I always thought my parents were pretty awesome, and especially so as they got older.
 
They are (or were, in the case of my Dad who passed away a few years ago) surprisingly open.
 
They moved to Oakland, CA after 40+ years of living in Montreal, Canada—a big move even if you’re in your twenties. My folks were in their sixties and seventies at the time.
 
AND they moved into a loft in an area called Jack London Square which was just starting to become popular with young hipsters, but was, um, to put it politely, in the very early stages of gentrifying. Definitely not your average seniors.
 
What has surprised me most was that they were always curious about whatever crazy spirit modality Chris and I were exploring. Not only were they curious, they actually DID most of it, including frequency work before my own abilities came in.
 
How about that week-long breatharian thing we tried? Check. 

Quasi-mystical chiropractic nervous system work?  Yep, they went along with us on that, too. 

Uncomfortable regimen of cold showers and ice-baths? Like champs. 

And eventually, the frequency work. Lots of it. 

None of this was mainstream, at least not at the time. And certainly very few of their peers were out there trying this stuff.

We’re talking about older Asian folks, neither of whom was born in North America, both with plenty of cultural and lineage baggage. 

They never explored spiritual-esque things when they were younger, not until after Chris and I started leading the way. 

So, truth be told, I never expected them to want to join Chris and me in whatever awesome-weird thing we were trying next.

And yet, time and time again I was surprised at how open they were. Every time. Pleasantly so, but surprised nonetheless. 

Why was I still finding myself surprised after repeated opportunities for me to have let go of my outdated beliefs about them?
 
It’s strange how we have expectations of how the people the closest to us are, isn’t it? And how enduring those expectations can be even if there’s a good amount of evidence suggesting otherwise!

In this week’s video and podcast episode (#60), Dennis and I discuss expectations and how they are a hidden stumbling block for many of us, how they can cause resistance and slow us down—and how we can use them to strengthen.

This topic is extremely relevant during this pandemic. 

We have expected most things to be a certain way—our government, our employers, our banks, our ability to make a living, our school systems, our access to goods and services, our ability to move freely. 

How rigid your expectations are of the way things were and will be, and how you react to the changes we’re experiencing, very much influence your ability to surf the unknown of the next few months and beyond, and whether you perceive opportunity or challenge (or perhaps more likely, what ratio of the two).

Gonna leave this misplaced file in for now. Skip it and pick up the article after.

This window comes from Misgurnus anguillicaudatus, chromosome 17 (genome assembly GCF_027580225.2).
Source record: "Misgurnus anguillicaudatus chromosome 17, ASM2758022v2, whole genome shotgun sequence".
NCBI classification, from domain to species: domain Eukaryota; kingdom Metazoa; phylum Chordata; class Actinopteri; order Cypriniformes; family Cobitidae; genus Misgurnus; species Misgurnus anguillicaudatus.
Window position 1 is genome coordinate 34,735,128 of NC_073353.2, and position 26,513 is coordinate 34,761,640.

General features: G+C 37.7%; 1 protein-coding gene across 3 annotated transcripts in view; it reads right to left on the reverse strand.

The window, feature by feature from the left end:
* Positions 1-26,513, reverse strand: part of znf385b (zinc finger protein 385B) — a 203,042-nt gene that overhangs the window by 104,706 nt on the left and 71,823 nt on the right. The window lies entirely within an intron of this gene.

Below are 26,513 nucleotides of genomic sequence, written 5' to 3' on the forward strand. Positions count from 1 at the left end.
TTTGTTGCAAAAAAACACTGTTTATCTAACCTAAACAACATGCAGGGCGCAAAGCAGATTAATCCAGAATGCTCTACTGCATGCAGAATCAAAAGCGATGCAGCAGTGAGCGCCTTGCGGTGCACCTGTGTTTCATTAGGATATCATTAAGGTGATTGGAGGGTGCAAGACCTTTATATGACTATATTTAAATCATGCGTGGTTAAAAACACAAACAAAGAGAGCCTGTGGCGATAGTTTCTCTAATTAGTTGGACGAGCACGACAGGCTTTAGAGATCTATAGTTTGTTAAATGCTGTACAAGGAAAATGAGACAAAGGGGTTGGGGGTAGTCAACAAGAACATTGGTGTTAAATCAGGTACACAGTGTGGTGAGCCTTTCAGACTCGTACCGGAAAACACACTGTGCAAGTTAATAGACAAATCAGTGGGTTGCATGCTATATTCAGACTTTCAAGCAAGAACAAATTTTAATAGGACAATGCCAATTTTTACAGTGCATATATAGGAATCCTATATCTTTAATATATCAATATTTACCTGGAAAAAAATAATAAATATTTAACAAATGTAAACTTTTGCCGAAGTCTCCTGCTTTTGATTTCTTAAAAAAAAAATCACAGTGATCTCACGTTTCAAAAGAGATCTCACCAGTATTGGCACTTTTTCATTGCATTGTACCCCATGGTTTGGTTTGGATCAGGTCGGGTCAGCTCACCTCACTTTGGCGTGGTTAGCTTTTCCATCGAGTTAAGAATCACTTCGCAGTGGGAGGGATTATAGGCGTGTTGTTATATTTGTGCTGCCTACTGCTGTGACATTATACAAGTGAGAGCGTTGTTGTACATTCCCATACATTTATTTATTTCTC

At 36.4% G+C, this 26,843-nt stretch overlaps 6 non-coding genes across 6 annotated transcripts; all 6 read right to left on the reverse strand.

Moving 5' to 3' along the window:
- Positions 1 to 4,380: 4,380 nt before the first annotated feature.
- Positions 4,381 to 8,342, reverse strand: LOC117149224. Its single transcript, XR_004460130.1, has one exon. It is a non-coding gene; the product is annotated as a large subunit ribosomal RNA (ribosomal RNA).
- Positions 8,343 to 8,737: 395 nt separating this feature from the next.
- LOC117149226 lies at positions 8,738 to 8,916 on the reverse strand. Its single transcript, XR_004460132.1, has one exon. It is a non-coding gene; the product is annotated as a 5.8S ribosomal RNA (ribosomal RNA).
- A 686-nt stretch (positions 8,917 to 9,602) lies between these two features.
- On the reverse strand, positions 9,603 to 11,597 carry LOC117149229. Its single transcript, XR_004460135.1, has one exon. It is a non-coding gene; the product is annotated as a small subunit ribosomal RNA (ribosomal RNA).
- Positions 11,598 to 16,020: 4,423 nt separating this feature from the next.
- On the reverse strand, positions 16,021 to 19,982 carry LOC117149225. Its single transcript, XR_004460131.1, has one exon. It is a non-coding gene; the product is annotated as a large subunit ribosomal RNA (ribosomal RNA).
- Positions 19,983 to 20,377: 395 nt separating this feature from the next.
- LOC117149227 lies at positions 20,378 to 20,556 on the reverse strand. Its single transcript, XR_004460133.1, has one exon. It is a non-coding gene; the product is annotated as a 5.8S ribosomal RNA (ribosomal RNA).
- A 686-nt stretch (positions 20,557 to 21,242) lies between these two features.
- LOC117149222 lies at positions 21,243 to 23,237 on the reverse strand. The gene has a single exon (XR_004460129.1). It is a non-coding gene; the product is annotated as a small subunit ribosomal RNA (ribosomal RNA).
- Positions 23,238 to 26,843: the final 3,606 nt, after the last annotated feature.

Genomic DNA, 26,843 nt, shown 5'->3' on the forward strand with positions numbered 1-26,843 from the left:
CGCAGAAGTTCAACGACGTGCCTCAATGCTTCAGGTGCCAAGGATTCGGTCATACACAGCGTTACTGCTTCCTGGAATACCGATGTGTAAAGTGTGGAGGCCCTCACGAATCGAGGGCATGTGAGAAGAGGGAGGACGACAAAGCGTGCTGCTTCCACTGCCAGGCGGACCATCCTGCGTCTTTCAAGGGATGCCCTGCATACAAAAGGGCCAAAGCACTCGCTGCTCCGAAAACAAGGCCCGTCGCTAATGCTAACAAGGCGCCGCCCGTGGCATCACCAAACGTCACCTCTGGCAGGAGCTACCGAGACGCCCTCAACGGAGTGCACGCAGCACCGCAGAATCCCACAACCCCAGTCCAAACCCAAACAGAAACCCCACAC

The free Group Frequency Calibration® (GFC) at the end is the most important part – it will help you begin to remove the distortion patterns that cause expectations to hijack our experience and to narrow the possibilities that are available to us.
 
Without clearing these distortion patterns, we often find ourselves feeling disappointed, frustrated and unfulfilled by what actually happens. Or worse, on top of that, not being able to adapt quickly to a changing situation.
 
Let’s get rid of that junk, and experience life for the amazingness it can be, even in these extraordinary times.
 
Until next time,
Karen  

 

SUMMARY:

•   Expectations are what the mind thinks it wants from an event or interaction, which can narrow your perception, limit the possibilities and remove the magic from your experience by taking you out of the present moment and into a mind-based reality that may be at odds with your current present reality.

•   The most powerful place to be excited is in the moment—while a thing is happening—as opposed to projecting your excitement into the future. Embracing curiosity and wonder about what might unfold, and saving excitement for when the event has arrived—this can save you from struggling with unmet expectations.

•   A natural consequence of frequency work is that you’ll feel less and less like you need to have a certain outcome. Removing distortion patterns allows you to embrace the beginner’s mind—full of wonder, curiosity, and openness—and become neutral on what can happen.

•   We often have specific expectations of people—ourselves and others—which are informed by distortion patterns from lineage, religion, and culture. So long as these distortion patterns are still governing our reality, thoughts and behavior, we (often unwittingly) strive to meet the external expectations of what we should do as defined by our familial or societal roles. When those expectations of what should be or should happen go unmet (whether by ourselves or others), feelings of anger, resentment, and self-loathing (where our own behavior is concerned) can arise.

•   We tend to have the most expectation around the people closest to us—we have a fixed idea of how they should be. As you do more frequency work, you’ll start to drop expectations around yourself and others. You can just be with others as opposed to maintaining a rigid mental construct of how they should be or behave.